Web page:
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Anyone to share recipes and experience on brewing Boza beverage?

{ asked by Ross }


I come from Turkey; I live in Istanbul at the moment and I like boza very much. I have had some notes on brewing boza, but I've never tried it myself.

The reason I didn't try is mainly that the recipes for the general public calls for bulgur as the main ingredient. (Bulgur is traditionally a very popular food in Turkey and very abundant, so its easy to reach for the general public. Nowadays it has some popularity in Western world as well.) I'm sure that this is not the case for the boza made by special boza houses, i.e. relatively big industrial firms of the day or by the artisanal shops in the past.

As far as I know genuine product is made from proso millet as the main ingredient. (Here in Turkey, in metropolitan cities the only way to obtain it is to shop from a pet store. Its sold as a bird food. But even if you buy it there's a problem to mill it in order to get rid of its shell. Appearently it needs some sort of milling to use for boza and I don't know how to do it witout having special equipment. Because of this obstacle I believe, the recipes for the general public do not mention proso millet.

Some producers seem to add some amount of rice as well.

As those being said I am translating a recipe I found on the Web:


3 water glasses of bulgur 2 small cups (Turkish coffee cup or espresso cup, lets say) of rice 3 water glasses granulated sugar 1 water glass old (previously made) boza or a match box big of yeast (appeareantly it means bread yeast in paste form)


Bulgur is soaked in abundant amount of water previous night. (Means that it should be soaked for about 12 hours or so.)The day after, bulgur and rice is boiled to the degree that they are mashed throughly. Its treated with a mixer and mashed through a strainer.

That mixture is put on top of a stove with low heat. Sugar is added and stirred until it dissolves. Then taken away from the stove.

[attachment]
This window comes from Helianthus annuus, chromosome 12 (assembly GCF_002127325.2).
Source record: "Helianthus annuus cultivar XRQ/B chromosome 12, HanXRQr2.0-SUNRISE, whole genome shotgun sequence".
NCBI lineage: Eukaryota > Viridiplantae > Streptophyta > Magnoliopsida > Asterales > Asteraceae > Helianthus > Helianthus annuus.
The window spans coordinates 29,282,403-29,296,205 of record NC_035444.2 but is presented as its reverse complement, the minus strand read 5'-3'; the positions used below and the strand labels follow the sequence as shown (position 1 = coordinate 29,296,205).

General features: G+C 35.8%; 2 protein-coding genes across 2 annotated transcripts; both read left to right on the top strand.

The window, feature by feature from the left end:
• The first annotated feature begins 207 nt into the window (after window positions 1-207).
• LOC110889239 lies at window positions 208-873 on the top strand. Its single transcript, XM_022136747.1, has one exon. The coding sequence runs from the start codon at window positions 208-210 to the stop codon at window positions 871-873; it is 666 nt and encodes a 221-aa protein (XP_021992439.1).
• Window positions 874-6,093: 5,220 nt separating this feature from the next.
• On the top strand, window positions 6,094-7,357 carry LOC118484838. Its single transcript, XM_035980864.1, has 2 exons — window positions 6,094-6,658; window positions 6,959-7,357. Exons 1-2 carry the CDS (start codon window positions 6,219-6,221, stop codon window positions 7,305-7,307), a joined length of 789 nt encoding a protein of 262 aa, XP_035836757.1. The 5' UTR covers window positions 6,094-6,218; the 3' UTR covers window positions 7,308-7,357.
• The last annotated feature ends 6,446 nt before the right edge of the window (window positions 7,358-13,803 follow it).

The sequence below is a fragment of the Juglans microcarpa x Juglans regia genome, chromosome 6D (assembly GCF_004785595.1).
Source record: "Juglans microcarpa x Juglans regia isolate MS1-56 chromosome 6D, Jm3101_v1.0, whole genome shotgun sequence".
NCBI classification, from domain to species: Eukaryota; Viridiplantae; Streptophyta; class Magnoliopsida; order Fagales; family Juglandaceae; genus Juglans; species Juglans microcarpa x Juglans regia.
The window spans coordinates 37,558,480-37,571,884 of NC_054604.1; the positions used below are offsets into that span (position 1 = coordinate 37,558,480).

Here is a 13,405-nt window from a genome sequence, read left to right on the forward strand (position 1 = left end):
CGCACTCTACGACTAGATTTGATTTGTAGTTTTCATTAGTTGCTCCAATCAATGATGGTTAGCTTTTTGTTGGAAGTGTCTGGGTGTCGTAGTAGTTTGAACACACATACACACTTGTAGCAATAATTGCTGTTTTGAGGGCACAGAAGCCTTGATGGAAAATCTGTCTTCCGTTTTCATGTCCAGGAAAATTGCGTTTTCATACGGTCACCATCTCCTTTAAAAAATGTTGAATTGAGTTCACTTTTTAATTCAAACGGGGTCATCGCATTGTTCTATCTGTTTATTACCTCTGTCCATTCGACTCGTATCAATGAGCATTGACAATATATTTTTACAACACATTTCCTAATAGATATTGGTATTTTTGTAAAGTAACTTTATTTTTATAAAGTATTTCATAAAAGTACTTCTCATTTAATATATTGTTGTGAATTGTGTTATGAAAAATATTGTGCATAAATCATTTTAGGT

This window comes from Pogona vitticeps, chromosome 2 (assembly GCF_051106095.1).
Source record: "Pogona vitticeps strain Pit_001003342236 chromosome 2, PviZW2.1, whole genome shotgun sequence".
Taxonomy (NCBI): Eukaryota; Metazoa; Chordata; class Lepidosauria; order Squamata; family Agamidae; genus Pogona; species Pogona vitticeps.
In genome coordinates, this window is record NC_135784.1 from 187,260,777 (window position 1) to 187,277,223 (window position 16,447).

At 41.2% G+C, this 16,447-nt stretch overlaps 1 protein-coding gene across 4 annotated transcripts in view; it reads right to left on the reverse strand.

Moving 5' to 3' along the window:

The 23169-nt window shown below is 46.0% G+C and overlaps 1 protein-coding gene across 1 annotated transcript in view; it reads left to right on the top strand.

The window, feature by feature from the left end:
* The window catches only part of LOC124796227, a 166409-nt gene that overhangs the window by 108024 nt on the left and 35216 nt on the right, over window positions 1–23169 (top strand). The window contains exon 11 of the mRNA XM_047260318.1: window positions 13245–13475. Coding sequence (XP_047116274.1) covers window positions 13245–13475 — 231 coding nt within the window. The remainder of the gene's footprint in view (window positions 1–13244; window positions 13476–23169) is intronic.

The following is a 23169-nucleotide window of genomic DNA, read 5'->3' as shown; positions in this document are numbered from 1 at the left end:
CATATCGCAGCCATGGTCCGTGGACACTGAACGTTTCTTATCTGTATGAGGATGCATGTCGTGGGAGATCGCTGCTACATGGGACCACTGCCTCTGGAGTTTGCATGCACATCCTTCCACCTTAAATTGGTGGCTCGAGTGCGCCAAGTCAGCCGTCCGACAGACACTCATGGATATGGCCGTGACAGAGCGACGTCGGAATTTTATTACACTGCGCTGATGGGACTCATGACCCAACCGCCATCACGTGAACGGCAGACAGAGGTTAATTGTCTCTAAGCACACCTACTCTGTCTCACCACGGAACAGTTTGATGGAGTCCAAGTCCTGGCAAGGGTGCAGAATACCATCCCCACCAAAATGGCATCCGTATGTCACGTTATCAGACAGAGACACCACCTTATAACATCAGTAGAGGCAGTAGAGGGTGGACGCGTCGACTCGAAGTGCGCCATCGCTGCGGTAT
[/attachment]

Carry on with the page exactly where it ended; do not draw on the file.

It is let to cool to a lukewarm degree. Stirreed from time to time. When its lukewarm, the old boza or the yeast which is dissolved in lukewarm water is added to the mixture. Its stirred throughly.

The mixture, closed with a lid, in a place around 20-25 °C, is left to ferment for 2-3 days. Its stirred from time to time. When you observe small bubbles in it, its done. Then, its transferred to a cool place.

Its served cold. Up to taste you may sprikle ground cinnamon on it.

Some comments:

For the yeast: As its the case in most of the world, here in Turkey general public has no refined knowledge of yeasts. The recipe calls for bread yeast which is very easy to obtain and it mentions a glass of old boza as an option which is obviously can serve as yeast to some degree. Most probably traditionally it was prepared with such a way from the point of the yeast. However, I'm not sure if the big producers of the day use some other yeast or not. You may do some experiments if you have some different types of yeast at hand.

For the bulgur-rice and water ratio: The recipe above is blurry for that. You should have tasted a genuine boza before to adjust it. A recipe calls for 2 cups of bulgur and 21 cups water. That may give an idea. I'll write my ratio in concrete terms when I try.

Under any condition, if you have never tasted boza before, its very hard -if not impossible- to tell that what you obtain resembles to genuine boza or not. I'll try the recipe above for myself -beginning tomorrow- and I hope I can say something in a week or so. Hopefully I may add some other recipe(s) as well. The one I already wrote is a very basic one.

{ answered by marenostrum }